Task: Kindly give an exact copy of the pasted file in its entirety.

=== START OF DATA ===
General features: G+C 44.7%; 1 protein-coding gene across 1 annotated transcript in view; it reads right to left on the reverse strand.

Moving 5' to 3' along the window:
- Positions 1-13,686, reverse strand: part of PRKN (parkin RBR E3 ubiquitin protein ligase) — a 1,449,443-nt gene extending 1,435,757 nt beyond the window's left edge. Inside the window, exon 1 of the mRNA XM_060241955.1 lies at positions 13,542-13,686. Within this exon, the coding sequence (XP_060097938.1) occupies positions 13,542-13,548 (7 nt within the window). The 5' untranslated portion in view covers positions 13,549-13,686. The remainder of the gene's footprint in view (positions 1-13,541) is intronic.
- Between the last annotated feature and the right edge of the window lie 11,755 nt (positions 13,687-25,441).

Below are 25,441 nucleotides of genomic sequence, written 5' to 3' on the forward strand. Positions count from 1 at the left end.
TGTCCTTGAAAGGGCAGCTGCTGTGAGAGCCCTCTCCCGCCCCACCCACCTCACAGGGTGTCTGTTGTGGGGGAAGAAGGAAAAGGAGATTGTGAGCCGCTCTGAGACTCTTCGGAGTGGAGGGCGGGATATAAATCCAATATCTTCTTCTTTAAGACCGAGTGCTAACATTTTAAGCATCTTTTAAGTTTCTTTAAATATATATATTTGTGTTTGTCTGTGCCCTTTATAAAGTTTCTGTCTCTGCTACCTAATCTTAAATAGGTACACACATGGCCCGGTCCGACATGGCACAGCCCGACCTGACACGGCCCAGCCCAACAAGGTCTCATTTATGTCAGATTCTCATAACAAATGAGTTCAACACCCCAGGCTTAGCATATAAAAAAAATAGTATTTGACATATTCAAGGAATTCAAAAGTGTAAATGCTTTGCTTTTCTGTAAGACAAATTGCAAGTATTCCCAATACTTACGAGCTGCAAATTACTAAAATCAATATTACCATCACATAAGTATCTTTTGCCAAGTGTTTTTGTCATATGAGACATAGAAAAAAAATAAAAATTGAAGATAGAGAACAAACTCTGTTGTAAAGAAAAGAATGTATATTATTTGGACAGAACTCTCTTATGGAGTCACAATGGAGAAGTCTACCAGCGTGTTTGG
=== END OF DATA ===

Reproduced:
General features: G+C 44.7%; 1 protein-coding gene across 1 annotated transcript in view; it reads right to left on the reverse strand.

Moving 5' to 3' along the window:
- Positions 1-13,686, reverse strand: part of PRKN (parkin RBR E3 ubiquitin protein ligase) — a 1,449,443-nt gene extending 1,435,757 nt beyond the window's left edge. Inside the window, exon 1 of the mRNA XM_060241955.1 lies at positions 13,542-13,686. Within this exon, the coding sequence (XP_060097938.1) occupies positions 13,542-13,548 (7 nt within the window). The 5' untranslated portion in view covers positions 13,549-13,686. The remainder of the gene's footprint in view (positions 1-13,541) is intronic.
- Between the last annotated feature and the right edge of the window lie 11,755 nt (positions 13,687-25,441).

Below are 25,441 nucleotides of genomic sequence, written 5' to 3' on the forward strand. Positions count from 1 at the left end.
TGTCCTTGAAAGGGCAGCTGCTGTGAGAGCCCTCTCCCGCCCCACCCACCTCACAGGGTGTCTGTTGTGGGGGAAGAAGGAAAAGGAGATTGTGAGCCGCTCTGAGACTCTTCGGAGTGGAGGGCGGGATATAAATCCAATATCTTCTTCTTTAAGACCGAGTGCTAACATTTTAAGCATCTTTTAAGTTTCTTTAAATATATATATTTGTGTTTGTCTGTGCCCTTTATAAAGTTTCTGTCTCTGCTACCTAATCTTAAATAGGTACACACATGGCCCGGTCCGACATGGCACAGCCCGACCTGACACGGCCCAGCCCAACAAGGTCTCATTTATGTCAGATTCTCATAACAAATGAGTTCAACACCCCAGGCTTAGCATATAAAAAAAATAGTATTTGACATATTCAAGGAATTCAAAAGTGTAAATGCTTTGCTTTTCTGTAAGACAAATTGCAAGTATTCCCAATACTTACGAGCTGCAAATTACTAAAATCAATATTACCATCACATAAGTATCTTTTGCCAAGTGTTTTTGTCATATGAGACATAGAAAAAAAATAAAAATTGAAGATAGAGAACAAACTCTGTTGTAAAGAAAAGAATGTATATTATTTGGACAGAACTCTCTTATGGAGTCACAATGGAGAAGTCTACCAGCGTGTTTGG